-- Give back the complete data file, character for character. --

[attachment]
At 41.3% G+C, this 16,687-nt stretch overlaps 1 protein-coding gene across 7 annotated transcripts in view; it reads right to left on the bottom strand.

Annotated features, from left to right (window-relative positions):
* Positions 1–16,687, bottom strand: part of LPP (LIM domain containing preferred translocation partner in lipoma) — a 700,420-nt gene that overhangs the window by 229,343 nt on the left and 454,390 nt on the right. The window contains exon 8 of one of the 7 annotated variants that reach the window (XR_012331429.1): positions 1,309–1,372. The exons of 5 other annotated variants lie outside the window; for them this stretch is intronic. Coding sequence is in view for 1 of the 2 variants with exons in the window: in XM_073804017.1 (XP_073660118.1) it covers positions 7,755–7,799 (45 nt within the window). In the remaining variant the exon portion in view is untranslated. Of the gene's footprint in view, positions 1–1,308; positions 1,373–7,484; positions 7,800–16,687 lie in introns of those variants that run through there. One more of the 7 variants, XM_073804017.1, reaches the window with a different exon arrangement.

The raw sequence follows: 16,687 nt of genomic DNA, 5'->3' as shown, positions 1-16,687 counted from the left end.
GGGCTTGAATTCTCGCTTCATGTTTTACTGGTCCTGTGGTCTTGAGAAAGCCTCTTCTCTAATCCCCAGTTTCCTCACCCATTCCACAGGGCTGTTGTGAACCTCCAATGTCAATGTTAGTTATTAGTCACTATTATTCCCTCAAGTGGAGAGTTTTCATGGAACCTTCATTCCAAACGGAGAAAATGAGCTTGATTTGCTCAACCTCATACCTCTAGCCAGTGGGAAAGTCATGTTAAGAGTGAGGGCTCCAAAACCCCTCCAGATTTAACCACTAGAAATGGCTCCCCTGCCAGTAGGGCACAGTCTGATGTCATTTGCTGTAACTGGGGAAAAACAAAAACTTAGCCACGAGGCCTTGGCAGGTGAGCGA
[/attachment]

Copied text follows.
At 41.3% G+C, this 16,687-nt stretch overlaps 1 protein-coding gene across 7 annotated transcripts in view; it reads right to left on the bottom strand.

Annotated features, from left to right (window-relative positions):
* Positions 1–16,687, bottom strand: part of LPP (LIM domain containing preferred translocation partner in lipoma) — a 700,420-nt gene that overhangs the window by 229,343 nt on the left and 454,390 nt on the right. The window contains exon 8 of one of the 7 annotated variants that reach the window (XR_012331429.1): positions 1,309–1,372. The exons of 5 other annotated variants lie outside the window; for them this stretch is intronic. Coding sequence is in view for 1 of the 2 variants with exons in the window: in XM_073804017.1 (XP_073660118.1) it covers positions 7,755–7,799 (45 nt within the window). In the remaining variant the exon portion in view is untranslated. Of the gene's footprint in view, positions 1–1,308; positions 1,373–7,484; positions 7,800–16,687 lie in introns of those variants that run through there. One more of the 7 variants, XM_073804017.1, reaches the window with a different exon arrangement.

The raw sequence follows: 16,687 nt of genomic DNA, 5'->3' as shown, positions 1-16,687 counted from the left end.
GGGCTTGAATTCTCGCTTCATGTTTTACTGGTCCTGTGGTCTTGAGAAAGCCTCTTCTCTAATCCCCAGTTTCCTCACCCATTCCACAGGGCTGTTGTGAACCTCCAATGTCAATGTTAGTTATTAGTCACTATTATTCCCTCAAGTGGAGAGTTTTCATGGAACCTTCATTCCAAACGGAGAAAATGAGCTTGATTTGCTCAACCTCATACCTCTAGCCAGTGGGAAAGTCATGTTAAGAGTGAGGGCTCCAAAACCCCTCCAGATTTAACCACTAGAAATGGCTCCCCTGCCAGTAGGGCACAGTCTGATGTCATTTGCTGTAACTGGGGAAAAACAAAAACTTAGCCACGAGGCCTTGGCAGGTGAGCGA